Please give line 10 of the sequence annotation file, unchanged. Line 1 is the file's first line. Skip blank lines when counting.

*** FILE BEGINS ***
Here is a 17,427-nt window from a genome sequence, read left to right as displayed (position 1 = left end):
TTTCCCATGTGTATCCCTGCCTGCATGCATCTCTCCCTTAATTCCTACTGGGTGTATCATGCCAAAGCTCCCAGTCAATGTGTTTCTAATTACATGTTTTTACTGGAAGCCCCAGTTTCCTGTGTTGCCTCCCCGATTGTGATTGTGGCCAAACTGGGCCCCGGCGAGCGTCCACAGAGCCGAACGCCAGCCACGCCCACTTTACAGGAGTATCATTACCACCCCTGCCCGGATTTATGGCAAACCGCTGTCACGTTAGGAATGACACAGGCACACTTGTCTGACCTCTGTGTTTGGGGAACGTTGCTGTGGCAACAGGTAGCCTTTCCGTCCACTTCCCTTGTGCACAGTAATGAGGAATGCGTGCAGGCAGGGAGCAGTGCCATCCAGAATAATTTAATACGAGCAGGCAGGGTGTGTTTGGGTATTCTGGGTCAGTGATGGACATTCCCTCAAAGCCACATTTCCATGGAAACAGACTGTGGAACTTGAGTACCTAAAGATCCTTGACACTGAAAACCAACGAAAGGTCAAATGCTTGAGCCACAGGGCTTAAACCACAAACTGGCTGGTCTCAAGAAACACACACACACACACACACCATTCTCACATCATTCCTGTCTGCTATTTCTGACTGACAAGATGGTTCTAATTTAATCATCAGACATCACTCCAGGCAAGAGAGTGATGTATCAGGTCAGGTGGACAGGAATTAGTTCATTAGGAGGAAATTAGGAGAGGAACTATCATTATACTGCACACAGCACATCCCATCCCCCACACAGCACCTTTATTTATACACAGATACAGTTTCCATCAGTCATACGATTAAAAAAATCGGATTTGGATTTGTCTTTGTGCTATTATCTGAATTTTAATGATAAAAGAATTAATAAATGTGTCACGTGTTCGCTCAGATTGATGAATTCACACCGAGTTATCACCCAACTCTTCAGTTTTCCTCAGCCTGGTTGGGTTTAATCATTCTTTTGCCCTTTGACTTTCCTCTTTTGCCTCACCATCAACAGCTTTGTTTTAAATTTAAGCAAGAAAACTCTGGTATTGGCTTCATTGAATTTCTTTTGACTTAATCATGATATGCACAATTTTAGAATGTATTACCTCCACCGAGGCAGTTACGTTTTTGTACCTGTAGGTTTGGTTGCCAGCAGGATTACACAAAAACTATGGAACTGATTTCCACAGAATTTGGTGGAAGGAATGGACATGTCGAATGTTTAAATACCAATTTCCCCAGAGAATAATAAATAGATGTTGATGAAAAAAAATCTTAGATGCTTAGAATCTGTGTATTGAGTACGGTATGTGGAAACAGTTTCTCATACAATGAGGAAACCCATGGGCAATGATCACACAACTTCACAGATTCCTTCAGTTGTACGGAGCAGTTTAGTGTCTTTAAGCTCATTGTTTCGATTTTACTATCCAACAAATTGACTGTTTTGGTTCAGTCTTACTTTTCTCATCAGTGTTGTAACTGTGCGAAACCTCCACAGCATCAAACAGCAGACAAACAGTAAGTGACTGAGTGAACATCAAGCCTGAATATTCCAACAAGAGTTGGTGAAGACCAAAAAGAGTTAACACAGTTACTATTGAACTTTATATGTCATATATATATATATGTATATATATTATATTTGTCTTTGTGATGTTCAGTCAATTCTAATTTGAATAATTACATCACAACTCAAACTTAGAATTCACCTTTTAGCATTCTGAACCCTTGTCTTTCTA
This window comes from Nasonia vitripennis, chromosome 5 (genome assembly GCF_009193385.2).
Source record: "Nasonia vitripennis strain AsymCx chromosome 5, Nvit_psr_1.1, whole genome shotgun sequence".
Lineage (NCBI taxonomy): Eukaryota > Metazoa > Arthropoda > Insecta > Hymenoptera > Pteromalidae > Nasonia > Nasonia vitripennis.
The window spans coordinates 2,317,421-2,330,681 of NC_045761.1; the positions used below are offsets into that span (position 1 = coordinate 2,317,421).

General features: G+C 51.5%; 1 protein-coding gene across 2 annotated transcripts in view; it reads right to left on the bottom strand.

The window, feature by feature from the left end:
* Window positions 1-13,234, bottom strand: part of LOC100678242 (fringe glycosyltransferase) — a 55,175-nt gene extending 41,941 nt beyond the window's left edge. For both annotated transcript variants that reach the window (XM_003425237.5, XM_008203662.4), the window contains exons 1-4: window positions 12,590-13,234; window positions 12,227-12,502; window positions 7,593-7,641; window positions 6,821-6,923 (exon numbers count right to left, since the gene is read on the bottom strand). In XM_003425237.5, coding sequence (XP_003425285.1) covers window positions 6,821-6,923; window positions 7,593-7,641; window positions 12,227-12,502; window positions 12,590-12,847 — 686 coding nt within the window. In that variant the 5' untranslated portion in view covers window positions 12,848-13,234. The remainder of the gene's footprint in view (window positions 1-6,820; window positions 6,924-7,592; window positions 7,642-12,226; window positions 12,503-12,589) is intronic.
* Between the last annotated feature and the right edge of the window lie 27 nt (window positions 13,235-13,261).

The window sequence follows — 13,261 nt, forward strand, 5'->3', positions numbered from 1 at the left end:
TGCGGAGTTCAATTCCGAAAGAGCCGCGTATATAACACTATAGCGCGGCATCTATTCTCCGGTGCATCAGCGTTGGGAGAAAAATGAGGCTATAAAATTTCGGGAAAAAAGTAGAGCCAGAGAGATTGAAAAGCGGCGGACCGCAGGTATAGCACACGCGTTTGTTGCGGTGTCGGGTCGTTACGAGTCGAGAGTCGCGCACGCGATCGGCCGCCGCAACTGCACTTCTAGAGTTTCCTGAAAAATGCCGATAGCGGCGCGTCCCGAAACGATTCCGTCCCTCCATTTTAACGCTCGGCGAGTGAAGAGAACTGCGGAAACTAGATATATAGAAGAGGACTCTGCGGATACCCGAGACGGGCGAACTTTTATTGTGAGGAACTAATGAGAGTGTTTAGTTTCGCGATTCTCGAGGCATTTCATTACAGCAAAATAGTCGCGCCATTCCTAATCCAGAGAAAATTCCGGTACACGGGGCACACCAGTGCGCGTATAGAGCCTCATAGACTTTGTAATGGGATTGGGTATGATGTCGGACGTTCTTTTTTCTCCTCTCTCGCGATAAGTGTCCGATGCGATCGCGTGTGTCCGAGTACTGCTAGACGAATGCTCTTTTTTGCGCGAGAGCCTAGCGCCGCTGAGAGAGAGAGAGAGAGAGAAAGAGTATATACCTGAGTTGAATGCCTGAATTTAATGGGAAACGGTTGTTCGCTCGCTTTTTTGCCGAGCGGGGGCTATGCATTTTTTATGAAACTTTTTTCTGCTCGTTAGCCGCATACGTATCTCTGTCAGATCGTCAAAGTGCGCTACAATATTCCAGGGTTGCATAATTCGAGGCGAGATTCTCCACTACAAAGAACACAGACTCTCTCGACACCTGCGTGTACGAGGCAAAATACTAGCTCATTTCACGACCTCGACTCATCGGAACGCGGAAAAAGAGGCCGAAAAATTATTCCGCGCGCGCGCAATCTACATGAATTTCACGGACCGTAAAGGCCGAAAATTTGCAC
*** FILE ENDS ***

* Between the last annotated feature and the right edge of the window lie 27 nt (window positions 13,235-13,261).